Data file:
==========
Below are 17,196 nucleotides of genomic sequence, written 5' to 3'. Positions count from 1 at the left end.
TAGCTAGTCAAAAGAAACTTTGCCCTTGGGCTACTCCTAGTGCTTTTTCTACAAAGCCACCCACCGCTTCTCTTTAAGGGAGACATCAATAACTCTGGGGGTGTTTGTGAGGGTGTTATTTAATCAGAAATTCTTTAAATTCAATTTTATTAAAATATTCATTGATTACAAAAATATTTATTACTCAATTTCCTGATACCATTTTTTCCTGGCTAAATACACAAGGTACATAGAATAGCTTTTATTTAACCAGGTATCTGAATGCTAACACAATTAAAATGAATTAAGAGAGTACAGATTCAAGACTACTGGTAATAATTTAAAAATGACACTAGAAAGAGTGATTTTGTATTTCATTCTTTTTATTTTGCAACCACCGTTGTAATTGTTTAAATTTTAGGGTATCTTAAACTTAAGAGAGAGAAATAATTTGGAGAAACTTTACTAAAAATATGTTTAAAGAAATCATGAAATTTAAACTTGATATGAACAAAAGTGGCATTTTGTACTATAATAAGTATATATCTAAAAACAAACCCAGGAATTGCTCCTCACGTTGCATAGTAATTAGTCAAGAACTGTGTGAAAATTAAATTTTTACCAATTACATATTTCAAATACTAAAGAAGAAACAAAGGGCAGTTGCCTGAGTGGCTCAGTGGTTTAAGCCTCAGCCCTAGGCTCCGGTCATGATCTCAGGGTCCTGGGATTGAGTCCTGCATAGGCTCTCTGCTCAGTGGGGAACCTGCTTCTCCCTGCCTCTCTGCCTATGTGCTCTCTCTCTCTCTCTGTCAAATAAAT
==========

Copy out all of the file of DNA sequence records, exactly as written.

Below are 17,196 nucleotides of genomic sequence, written 5' to 3'. Positions count from 1 at the left end.
TAGCTAGTCAAAAGAAACTTTGCCCTTGGGCTACTCCTAGTGCTTTTTCTACAAAGCCACCCACCGCTTCTCTTTAAGGGAGACATCAATAACTCTGGGGGTGTTTGTGAGGGTGTTATTTAATCAGAAATTCTTTAAATTCAATTTTATTAAAATATTCATTGATTACAAAAATATTTATTACTCAATTTCCTGATACCATTTTTTCCTGGCTAAATACACAAGGTACATAGAATAGCTTTTATTTAACCAGGTATCTGAATGCTAACACAATTAAAATGAATTAAGAGAGTACAGATTCAAGACTACTGGTAATAATTTAAAAATGACACTAGAAAGAGTGATTTTGTATTTCATTCTTTTTATTTTGCAACCACCGTTGTAATTGTTTAAATTTTAGGGTATCTTAAACTTAAGAGAGAGAAATAATTTGGAGAAACTTTACTAAAAATATGTTTAAAGAAATCATGAAATTTAAACTTGATATGAACAAAAGTGGCATTTTGTACTATAATAAGTATATATCTAAAAACAAACCCAGGAATTGCTCCTCACGTTGCATAGTAATTAGTCAAGAACTGTGTGAAAATTAAATTTTTACCAATTACATATTTCAAATACTAAAGAAGAAACAAAGGGCAGTTGCCTGAGTGGCTCAGTGGTTTAAGCCTCAGCCCTAGGCTCCGGTCATGATCTCAGGGTCCTGGGATTGAGTCCTGCATAGGCTCTCTGCTCAGTGGGGAACCTGCTTCTCCCTGCCTCTCTGCCTATGTGCTCTCTCTCTCTCTCTGTCAAATAAAT